Refuse vs Deny what difference

what is difference between Refuse and Deny

English

Etymology 1

Borrowed into late Middle English from Middle French refusé, past participle of refuser (to refuse).

Pronunciation

  • enPR: rĕfʹyo͞os, IPA(key): /ˈɹɛfjuːs/

Adjective

refuse (comparative more refuse, superlative most refuse)

  1. Discarded, rejected.

Noun

refuse (uncountable)

  1. Collectively, items or material that have been discarded; rubbish, garbage.
Synonyms
  • discards
  • garbage (US)
  • rubbish (UK)
  • trash (US)
  • See also Thesaurus:trash
Translations

Etymology 2

From Old French refuser, from Vulgar Latin *refusare, a blend of Classical Latin refutō and recusō.

Pronunciation

  • enPR: rĭfyo͞ozʹ, IPA(key): /ɹɪˈfjuːz/
  • Rhymes: -uːz

Verb

refuse (third-person singular simple present refuses, present participle refusing, simple past and past participle refused)

  1. (transitive) To decline (a request or demand).
  2. (intransitive) To decline a request or demand, forbear; to withhold permission.
  3. (military) To throw back, or cause to keep back (as the centre, a wing, or a flank), out of the regular alignment when troops are about to engage the enemy.
  4. (obsolete, transitive) To disown.
Usage notes
  • This is a catenative verb that takes the to infinitive. See Appendix:English catenative verbs
Synonyms
  • (decline): decline, reject, nill, say no to, turn down, veto, withsake, withsay
  • (decline a request or demand): say no, forbear
Translations

Noun

refuse

  1. (obsolete) refusal
    (Can we find and add a quotation of Fairfax to this entry?)

Etymology 3

re- +‎ fuse

Pronunciation

  • enPR: rēfyo͞ozʹ, IPA(key): /ɹiːˈfjuːz/
  • Rhymes: -uːz

Verb

refuse (third-person singular simple present refuses, present participle refusing, simple past and past participle refused)

  1. To melt again.
Related terms
  • refusion

French

Verb

refuse

  1. inflection of refuser:
    1. first/third-person singular present indicative/subjunctive
    2. second-person singular imperative

Anagrams

  • férues

Latin

Participle

refūse

  1. vocative masculine singular of refūsus

References

  • refuse in Charlton T. Lewis and Charles Short (1879) A Latin Dictionary, Oxford: Clarendon Press


English

Etymology

From Middle English denyen, from Old French denoier (to deny, to repudiate) (French dénier), from Latin denegare (to deny, to refuse), from de- (away) and negare (to refuse), the latter ultimately from Proto-Indo-European *ne (no, not). Doublet of denegate.

Pronunciation

  • (Received Pronunciation) IPA(key): /dɪˈnaɪ/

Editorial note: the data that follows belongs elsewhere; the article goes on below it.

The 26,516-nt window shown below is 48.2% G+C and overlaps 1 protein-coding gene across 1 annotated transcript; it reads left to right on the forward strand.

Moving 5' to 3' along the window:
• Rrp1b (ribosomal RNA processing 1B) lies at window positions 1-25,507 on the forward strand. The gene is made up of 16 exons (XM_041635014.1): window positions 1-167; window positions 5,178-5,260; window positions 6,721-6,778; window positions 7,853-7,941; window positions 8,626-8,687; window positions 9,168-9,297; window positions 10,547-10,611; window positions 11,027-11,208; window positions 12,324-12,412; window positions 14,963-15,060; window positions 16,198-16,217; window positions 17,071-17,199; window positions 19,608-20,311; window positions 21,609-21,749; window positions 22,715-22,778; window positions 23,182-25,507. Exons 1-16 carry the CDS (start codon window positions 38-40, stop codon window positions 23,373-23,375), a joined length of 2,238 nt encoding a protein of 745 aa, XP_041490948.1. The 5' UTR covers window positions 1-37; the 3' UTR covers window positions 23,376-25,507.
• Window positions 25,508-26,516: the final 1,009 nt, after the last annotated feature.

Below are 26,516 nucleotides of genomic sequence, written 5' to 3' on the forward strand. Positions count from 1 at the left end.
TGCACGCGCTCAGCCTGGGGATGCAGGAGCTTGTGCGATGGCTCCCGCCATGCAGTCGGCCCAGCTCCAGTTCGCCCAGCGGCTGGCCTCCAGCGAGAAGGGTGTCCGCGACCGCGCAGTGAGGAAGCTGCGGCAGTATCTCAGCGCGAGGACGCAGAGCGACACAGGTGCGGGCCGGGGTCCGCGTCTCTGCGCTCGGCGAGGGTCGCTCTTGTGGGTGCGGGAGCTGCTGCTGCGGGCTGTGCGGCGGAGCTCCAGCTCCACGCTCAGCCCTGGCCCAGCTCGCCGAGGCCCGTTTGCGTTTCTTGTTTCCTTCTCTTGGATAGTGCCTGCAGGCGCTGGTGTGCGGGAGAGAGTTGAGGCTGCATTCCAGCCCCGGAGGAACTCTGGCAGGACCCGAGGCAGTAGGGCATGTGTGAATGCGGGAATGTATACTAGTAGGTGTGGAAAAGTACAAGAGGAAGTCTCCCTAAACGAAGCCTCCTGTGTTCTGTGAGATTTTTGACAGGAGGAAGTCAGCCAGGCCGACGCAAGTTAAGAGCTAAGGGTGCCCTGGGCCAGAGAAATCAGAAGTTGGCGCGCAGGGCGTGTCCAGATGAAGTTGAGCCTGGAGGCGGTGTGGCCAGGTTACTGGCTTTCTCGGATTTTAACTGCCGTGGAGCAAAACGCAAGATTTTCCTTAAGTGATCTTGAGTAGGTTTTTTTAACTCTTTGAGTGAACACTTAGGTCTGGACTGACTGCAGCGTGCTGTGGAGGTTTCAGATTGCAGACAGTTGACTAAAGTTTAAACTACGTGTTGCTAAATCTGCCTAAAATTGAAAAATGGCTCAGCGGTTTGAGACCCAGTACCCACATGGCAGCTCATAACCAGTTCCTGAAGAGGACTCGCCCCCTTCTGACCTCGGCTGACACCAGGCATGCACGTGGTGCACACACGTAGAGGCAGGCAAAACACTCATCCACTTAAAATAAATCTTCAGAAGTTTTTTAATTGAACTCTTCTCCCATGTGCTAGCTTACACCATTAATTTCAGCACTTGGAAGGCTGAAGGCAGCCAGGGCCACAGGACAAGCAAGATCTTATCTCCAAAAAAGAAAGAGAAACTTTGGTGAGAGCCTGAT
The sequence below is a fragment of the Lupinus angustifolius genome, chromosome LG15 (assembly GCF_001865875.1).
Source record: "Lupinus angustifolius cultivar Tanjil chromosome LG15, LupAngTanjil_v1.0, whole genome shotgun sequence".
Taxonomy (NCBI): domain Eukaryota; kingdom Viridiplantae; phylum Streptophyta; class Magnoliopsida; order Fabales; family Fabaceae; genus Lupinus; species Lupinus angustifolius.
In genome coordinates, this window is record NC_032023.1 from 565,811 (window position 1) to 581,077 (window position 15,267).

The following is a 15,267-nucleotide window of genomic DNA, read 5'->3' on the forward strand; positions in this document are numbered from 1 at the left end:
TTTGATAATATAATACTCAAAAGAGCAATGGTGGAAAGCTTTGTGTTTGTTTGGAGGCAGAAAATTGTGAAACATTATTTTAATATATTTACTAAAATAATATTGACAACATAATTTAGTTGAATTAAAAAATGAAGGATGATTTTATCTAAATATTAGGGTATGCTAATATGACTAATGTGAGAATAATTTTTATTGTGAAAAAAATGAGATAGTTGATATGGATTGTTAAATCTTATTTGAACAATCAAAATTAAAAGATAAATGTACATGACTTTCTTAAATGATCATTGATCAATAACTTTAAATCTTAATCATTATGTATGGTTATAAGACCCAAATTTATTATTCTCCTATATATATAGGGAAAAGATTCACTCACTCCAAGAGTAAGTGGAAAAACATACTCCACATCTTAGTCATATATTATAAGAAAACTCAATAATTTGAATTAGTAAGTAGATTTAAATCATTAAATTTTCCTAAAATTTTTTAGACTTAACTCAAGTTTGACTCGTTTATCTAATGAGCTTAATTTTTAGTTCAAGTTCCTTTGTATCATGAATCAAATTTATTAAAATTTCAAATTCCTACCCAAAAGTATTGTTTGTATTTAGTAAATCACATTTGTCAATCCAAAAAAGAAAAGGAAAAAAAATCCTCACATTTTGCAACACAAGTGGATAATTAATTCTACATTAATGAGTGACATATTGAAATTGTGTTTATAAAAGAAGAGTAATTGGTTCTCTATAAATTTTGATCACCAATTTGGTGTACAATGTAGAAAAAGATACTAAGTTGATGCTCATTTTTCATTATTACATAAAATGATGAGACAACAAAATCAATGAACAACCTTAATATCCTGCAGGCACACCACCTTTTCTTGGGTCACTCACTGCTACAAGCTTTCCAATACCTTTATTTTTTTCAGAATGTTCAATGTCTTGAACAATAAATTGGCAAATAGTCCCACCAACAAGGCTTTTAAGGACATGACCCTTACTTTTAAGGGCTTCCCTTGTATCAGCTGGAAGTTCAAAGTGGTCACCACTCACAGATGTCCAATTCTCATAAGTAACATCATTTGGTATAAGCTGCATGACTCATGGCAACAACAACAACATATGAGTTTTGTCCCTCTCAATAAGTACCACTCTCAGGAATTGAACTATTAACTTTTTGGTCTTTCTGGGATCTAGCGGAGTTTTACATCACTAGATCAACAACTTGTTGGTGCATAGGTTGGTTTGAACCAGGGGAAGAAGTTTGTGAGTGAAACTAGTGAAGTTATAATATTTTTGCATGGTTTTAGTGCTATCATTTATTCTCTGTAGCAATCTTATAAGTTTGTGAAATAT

• (General American) IPA(key): /dəˈnaɪ/, /dɪ-/
  • Rhymes: -aɪ
  • Hyphenation: de‧ny

Verb

deny (third-person singular simple present denies, present participle denying, simple past and past participle denied)

  1. (transitive) To disallow or reject.
  2. (transitive) To assert that something is not true.
  3. (ditransitive) To refuse to give or grant something to someone.
    • 1754, Jonathan Edwards, An Inquiry into the Modern Prevailing Notions Respecting that Freedom of the Will which is supposed to be Essential to Moral Agency
      To some men, it is more agreeable to deny a vicious inclination, than to gratify it.
  4. To take something away from someone; to deprive of.
  5. (sports, transitive) To prevent from scoring.
  6. To disclaim connection with, responsibility for, etc.; to refuse to acknowledge; to disown; to abjure; to disavow.
    • 1834-1874, George Bancroft, History of the United States, from the Discovery of the American Continent.
      the falsehood of denying his opinion
    • 1827, John Keble, The Christian Year
      thou thrice denied, yet thrice beloved
  7. (obsolete) To refuse (to do or accept something).

Usage notes

  • This is a catenative verb that takes the gerund (-ing). See Appendix:English catenative verbs.
  • Deny can have a connotation that the denial is false; he denied knowing the accused has a more suspicious tone than he said he did not know the accused. However, in some formal usages, e.g. medical records, it can have a more neutral sense (patient denies chest pain).
  • See refute.
Conjugation

Synonyms

  • (assert something is not true): gainsay, contradict, withsay, refute, disclaim

Antonyms

  • (disallow): allow
  • (assert something is true): confirm, affirm

Derived terms

  • deniability
  • denier
  • justice delayed is justice denied

Related terms

  • denial

Translations

Anagrams

  • E.D.N.Y., Ynde, dyne

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